More writing, less politics. Speed the day.

The Long Look Redux

The first thing you may or may not notice about the new US paperback edition of The Long Look is that the cover is slightly different from the original hardcover and ebook editions. That’s because the original design was too close to the “bleed” limits of the pod cover specs. The jacket had to be redesigned from scratch, starting with Steve Gilberts’ original artwork. It took four attempts to get it right, and the final cover was just approved yesterday.

Revising the text was a breeze by comparison. And yes, there were changes. Not major, but changes nonetheless. Mostly a few embarrassing usage and context errors. I’ll be updating the ebook edition with the same changes in a few days, or at least I hope I will. It’s shaping up to be a very busy week.

Regardless, the UK edition is available here. If anyone anywhere else is interested, let me know. For now I had to go with limited distribution to keep the price of the book down, but it will be available in a few more countries.

I’ve been reading and loving Jeffrey Ford’s newest, Ahab’s Return. As the title suggests, it’s about what happens after the events of Moby Dick, when Captain Ahab turns up alive. Once I’ve finished I’ll do a review, if I think I have anything worth saying about it. Don’t wait for me, though. The book is already out there.

Flash Cast

Today I wanted to talk about a new project. When I moved to central NY, apparently everyone on the block already knew I was a writer. To this day I have no idea how; I certainly didn’t tell them, nor does anyone seem to recall how they found out. I’m not complaining, but I still think it was a little odd. Regardless, another neighbor told me about a flash fiction group meeting at the library and suggested I join.

I was reluctant. I’ve never been a fan of flash fiction, regarding it, as I know I’ve said before, as a cross between “short attention span theater” and a parlor trick. Yeah, I know, I hear it too: Judgmental much? Still, it’s not the sort of writing I normally did, but I finally gave in and checked it out.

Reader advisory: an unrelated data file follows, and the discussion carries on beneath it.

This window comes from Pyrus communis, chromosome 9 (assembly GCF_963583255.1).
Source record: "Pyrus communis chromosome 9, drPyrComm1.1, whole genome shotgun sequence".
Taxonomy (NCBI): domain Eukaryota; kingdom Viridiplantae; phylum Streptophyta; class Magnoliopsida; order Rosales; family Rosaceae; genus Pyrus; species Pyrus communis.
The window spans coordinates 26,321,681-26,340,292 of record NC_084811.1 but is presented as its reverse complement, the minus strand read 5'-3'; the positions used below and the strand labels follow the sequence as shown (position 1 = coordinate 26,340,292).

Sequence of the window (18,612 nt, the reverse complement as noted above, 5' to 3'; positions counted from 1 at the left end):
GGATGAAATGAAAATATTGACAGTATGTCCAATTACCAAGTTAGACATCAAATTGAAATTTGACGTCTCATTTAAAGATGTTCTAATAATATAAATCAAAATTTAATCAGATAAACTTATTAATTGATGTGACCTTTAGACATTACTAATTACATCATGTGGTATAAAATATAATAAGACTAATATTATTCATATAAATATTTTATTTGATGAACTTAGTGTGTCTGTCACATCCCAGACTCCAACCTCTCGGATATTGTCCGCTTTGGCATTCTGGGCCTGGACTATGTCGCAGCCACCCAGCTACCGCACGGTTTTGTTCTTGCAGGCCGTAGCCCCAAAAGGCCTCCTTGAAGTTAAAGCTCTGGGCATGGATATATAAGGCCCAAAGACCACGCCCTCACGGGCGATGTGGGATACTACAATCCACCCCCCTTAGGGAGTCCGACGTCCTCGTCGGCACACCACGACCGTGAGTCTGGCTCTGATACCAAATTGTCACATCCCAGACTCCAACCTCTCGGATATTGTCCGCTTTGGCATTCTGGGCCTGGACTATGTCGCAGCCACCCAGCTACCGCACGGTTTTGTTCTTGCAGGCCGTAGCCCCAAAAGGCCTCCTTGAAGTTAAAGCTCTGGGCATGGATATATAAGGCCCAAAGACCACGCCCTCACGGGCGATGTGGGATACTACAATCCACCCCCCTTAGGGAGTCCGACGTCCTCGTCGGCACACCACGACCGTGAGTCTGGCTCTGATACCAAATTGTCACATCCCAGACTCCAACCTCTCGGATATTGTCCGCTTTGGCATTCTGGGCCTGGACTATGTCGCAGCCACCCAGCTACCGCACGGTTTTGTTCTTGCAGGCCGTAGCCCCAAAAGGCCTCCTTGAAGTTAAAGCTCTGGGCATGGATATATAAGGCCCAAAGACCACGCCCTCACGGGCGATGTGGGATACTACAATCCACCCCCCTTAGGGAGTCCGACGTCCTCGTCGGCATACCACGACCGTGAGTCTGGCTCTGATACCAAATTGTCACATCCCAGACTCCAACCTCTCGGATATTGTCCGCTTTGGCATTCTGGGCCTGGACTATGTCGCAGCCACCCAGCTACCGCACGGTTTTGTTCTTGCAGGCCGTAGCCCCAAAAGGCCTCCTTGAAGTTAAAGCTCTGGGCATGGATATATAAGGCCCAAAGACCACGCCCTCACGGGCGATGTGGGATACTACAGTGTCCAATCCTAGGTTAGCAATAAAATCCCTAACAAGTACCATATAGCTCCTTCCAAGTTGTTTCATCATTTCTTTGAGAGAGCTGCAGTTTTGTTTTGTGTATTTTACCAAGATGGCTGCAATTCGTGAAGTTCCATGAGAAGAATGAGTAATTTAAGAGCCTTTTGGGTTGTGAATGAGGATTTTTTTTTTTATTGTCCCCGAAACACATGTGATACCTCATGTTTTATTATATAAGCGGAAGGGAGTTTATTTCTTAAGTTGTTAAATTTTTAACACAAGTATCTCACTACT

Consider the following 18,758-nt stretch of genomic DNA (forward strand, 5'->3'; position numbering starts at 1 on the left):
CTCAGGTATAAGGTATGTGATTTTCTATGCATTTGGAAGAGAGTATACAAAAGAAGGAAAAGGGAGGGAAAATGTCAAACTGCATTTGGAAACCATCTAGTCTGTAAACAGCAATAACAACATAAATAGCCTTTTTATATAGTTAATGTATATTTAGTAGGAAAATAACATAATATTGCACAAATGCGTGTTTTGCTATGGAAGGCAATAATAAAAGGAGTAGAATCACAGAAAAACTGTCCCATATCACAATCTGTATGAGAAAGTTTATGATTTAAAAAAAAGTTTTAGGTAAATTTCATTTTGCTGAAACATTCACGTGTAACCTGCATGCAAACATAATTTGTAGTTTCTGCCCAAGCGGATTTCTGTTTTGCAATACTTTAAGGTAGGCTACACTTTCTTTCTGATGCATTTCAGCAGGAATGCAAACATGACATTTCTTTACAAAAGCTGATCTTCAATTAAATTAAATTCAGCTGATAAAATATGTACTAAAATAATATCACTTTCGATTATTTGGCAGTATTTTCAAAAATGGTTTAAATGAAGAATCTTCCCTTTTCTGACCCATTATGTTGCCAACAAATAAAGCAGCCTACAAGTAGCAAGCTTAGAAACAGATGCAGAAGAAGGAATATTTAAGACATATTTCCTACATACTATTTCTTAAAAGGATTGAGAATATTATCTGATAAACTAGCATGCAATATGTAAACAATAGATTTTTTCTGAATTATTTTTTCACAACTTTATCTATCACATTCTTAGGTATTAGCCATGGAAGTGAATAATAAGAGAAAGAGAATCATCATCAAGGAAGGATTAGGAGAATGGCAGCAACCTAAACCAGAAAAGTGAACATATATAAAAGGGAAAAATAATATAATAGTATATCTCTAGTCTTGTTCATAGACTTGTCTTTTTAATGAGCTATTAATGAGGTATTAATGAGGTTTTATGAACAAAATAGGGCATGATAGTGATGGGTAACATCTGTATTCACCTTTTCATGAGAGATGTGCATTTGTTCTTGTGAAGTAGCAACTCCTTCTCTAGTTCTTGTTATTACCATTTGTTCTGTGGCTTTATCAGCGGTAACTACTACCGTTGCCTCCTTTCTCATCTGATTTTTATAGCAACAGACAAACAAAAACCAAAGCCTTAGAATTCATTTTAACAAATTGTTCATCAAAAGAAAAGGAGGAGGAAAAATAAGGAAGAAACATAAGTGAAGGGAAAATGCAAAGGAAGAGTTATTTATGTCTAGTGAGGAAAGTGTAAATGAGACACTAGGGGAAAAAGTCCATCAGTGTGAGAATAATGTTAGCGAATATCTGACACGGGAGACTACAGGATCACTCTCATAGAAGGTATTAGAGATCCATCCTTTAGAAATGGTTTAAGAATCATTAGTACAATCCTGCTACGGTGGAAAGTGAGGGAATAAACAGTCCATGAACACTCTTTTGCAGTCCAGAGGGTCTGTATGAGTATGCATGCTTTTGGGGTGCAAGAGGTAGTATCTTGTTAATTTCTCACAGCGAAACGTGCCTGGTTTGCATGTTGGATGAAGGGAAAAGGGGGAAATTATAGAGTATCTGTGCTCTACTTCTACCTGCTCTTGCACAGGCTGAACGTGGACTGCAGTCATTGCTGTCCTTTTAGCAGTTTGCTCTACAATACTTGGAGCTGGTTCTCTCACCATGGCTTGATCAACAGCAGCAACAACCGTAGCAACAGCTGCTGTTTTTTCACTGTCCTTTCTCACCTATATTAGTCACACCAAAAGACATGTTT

Glad I did. It’s a talented bunch of people and writing flash has its own challenges, so on top of whatever else I have going, I write a complete micro(mini?) flash piece of <= 500 words every week. Then the head of the local theater group found out what we were doing and thought it would be interesting to do as a podcast. So we all read stories for the project, now called FlashCast. I’m including the link for the Spreaker site. In case you’re wondering, my first story up is “The Stowaway,” in episode #2, second story.  Yeah, that’s my own melodic voice. I need to work on my enunciation, but otherwise not horrible. It’s also available on iTunes, though there’s more than one podcast associated with “flashcast,” so look for the logo if you go that route.

I have two more stories recorded, and I’ll note when they’re up.

UK Okay?

I’m about halfway through the reformatting of The Long Look for the paperback edition. Fortunately, it reads a lot faster than it takes to work through it in editor mode. One reason for that is I’m being careful, as I only plan to do this once. My original assessment that there would only be minor changes to the text still holds. That doesn’t mean there won’t be any changes at all. A few spelling corrections, one or two small continuity gaffes to fix. Nothing major, but I plan to update the Kindle edition with the revised text when I’m done, so there will be essentially no difference between the ebook and paperback, other than the media.

As I said last time, I’ve always sucked at promotion. Maybe I had some introvert’s dream of just writing good stories and books and letting the rest take care of itself. Which it doesn’t. So I’m learning. I remain terrible at networking and the convention scene, which leaves learning copywriting and using those methods to write better online book descriptions and ad copy, something I believe I can do and am doing. Which has led to several online revisions over the last week or so revising how the books are presented. I haven’t gotten to them all yet, and some will be revised more than once. It’ll take time.

Odd result so far—now the UK editions of my indie books are outselling the US editions by 2 to 1. Too soon to say if the blip is statistically significant, but it is interesting. It’s a journey. I’ll report on it from time to time here, so fair warning.